They have played the last couple of games up at Cooroy in the Sunshine Coast hinterland. On an oval surrounded by gum trees and wilding hills to the west. I suspect there is a creek around there somewhere too. The grass is getting crispy and aching like we are for some decent rain. The clubhouse does a roaring trade in burgers, chips and chiko rolls. Although last week I was craving some fish and chips so dodged around the corner and found the local version. Better than our beachside home fish and chipperies.

    The community hall was putting on a movie night and the town while not exactly electric was feeling communal. People were about and not just the local layabouts. There was a bit of spirit about it.

    Loving being back in Australia!

  2. Malcolm Ashwood says

    Matt as a cricket tragic loved it and totally get the time bit there can be afternoons when your fielding when a minute seems like a hour and vice versa in the same arvo such ar the ebbs and flows of th game . The game by the very nature of it encourages bullshit and practical jokes as you have time to execute . The tactical side of the game is what got me at early age also always enjoy making a run or taking a wicket
    I filled in for Pembroke last sat in a game in which we managed to win in the last over which still gave me a huge buzz
    Thanks Matt

  3. My 98-99 cricket tour of Australia took me to some fantatstic cricket ovals and facilities.

    Your mountain nets sound fantastic.

    I played at Eudunda-Robertstown CC in the mid-North of SA. Wheat country. Nets were downwind. Farmer-boys bowling off 17 metres. Sharp. “Last six” meant last six balls and when that was called the batsman had a crack at hitting the school dental van which was parked permanently at long on.

  4. Loved it Matt. Particularly your description of the “perfect shot” that flows effortlessly from the bat. It is like a ‘grail quest’ that keeps me coming back for more, most commonly with golf these days.
    On the rare good day maybe 50% flow from the club and fly with an energy and grace that seems to come from outer space. I always marvel at how could that come from my swing, and why so rarely.
    “Its a mystery or a miracle” is my most common thought. Most days it randomly happens on 5% of my shots, and I have no idea of how to recreate it. But it is what keeps me coming back.
    I keep thinking “surely one day they will all be like this”. Faith is belief in the absence of proof.
    In cricket I played a few D Grade games for West Torrens in the SACA when David Hookes was on the verge of State selection. I used to watch enthralled in the nets at how the ball flew from his bat with such little effort.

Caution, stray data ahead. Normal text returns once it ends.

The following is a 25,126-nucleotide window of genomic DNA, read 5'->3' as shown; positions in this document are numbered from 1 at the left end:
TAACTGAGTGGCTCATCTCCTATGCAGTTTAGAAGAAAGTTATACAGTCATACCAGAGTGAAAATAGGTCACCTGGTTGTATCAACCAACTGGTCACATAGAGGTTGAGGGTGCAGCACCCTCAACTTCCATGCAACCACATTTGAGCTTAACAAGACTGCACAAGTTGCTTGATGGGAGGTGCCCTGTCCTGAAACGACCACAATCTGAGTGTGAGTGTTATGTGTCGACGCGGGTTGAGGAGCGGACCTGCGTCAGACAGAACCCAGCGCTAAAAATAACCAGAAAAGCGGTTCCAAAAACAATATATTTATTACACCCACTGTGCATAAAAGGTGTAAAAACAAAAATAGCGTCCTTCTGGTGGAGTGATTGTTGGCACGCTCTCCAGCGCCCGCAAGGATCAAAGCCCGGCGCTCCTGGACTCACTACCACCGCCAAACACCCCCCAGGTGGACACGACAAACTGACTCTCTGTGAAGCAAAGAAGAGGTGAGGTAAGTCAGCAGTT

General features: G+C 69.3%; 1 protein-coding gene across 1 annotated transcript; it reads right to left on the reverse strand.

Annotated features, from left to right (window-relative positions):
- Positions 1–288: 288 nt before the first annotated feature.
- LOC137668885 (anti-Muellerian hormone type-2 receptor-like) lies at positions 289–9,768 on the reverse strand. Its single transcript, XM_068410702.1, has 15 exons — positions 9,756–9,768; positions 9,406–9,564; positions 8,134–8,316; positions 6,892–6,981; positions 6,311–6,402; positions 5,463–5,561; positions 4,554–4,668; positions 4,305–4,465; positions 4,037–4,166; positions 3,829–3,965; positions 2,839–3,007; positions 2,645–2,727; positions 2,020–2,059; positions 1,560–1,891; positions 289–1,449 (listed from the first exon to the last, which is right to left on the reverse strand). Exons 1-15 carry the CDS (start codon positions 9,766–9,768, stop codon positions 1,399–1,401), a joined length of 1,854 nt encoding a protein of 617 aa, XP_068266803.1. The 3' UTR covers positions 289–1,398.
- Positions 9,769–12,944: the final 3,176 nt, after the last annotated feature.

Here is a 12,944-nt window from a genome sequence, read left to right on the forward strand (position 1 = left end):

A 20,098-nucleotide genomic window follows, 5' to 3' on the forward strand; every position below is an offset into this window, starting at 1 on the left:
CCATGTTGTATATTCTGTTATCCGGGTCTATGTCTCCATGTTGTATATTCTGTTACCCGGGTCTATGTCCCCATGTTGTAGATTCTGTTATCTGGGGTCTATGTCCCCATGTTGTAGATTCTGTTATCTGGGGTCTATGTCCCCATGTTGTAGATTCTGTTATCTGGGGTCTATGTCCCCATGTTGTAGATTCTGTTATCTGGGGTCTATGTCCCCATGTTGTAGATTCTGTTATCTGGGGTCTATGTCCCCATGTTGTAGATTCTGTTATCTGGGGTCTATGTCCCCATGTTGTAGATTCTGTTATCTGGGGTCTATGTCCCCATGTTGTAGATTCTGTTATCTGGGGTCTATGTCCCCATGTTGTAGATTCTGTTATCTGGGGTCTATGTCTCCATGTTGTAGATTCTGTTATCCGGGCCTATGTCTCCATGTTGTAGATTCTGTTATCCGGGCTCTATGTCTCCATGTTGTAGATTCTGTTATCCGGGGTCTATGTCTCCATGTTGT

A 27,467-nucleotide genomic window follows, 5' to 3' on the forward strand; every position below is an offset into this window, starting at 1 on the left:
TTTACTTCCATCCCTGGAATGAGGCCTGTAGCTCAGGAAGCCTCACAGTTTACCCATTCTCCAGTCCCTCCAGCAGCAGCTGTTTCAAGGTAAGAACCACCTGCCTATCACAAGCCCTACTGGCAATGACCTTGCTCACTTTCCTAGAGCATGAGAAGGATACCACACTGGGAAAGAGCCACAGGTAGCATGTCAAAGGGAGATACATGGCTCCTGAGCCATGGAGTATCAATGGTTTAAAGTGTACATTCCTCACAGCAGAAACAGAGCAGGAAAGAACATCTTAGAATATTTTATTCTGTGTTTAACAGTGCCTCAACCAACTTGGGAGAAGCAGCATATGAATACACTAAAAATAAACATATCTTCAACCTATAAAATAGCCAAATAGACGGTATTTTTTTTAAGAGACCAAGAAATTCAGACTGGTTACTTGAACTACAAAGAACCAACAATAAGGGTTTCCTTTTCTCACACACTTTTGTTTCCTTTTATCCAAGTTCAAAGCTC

Everyone said it was “timing” but I never could understand what that was. It was some miracle of physics that somehow connected leverage, momentum and mass in a quantum way that multiplied the return for effort.
    How it works is still a total mystery to us stamp collectors.
    I wonder if Phil Hill can explain it for me?

  5. Earl O'Neill says

    Lovely piece, Matt. Almost enough to make me love cricket again.
    I’ve lost a lot of my affection for the game over the last few years. These days I can walk 20 minutes to beautiful Petersham Oval and catch the Randy Petes once a month. That experience fits with your article more than any Test match ever will. Thanks for writing.

  6. Mr Earl O’Neil,
    I act on behalf of the Assistant Under Editor of this august publication who takes your “Randy Petes” reference to be a direct and slanderous assault on his personal character.
    Mr Baulderstone instructs me to sue for damages, though he will accept a private introduction to “Perky Girl” as full settlement.
    Downright, Lye and Soo
    PS He agrees with you about cricket, so there was no need to make it personal.

  7. Mark Duffett says

    My memories of Eudunda-Robertstown CC are not quite so fond, Harmsy. I scored a golden duck at Eudunda, playing for Riverton-Tarlee colts circa 1984. Lost off stump, or was it middle?

  8. Mark

    Played a lovely game in 42 degree heat at Riverton with the cockatoos circling and the northerly blowing the harvest dust. Very happy to be at first slip while Mr Molynieux ground out some runs. We’d made 250 on an uncut outfield. I reckon they may have got them.

    Your off stump wasn’t sent cart-wheeling by me – that’s for sure.

  9. Thanks for the comments, gang!

    Gus, I would be the first batsman ever to get a negative ton!

    Harmsy, Did you ever hit the van!? Last six, brilliant! To me, that’s the stuff the Almanac is about!

    Pete, “Mystery or miracle” indeed!

    And Earl… WHAT is a Randy Petes? Haha.

  10. Luke Reynolds says

    Great stuff Matt. Great to read a cricket piece from you. Is it Beech Forrest’s Ditchley Park you are referring to as your training/playing venue?

  11. Yep! Your onto it Luke! What a beaut little oval!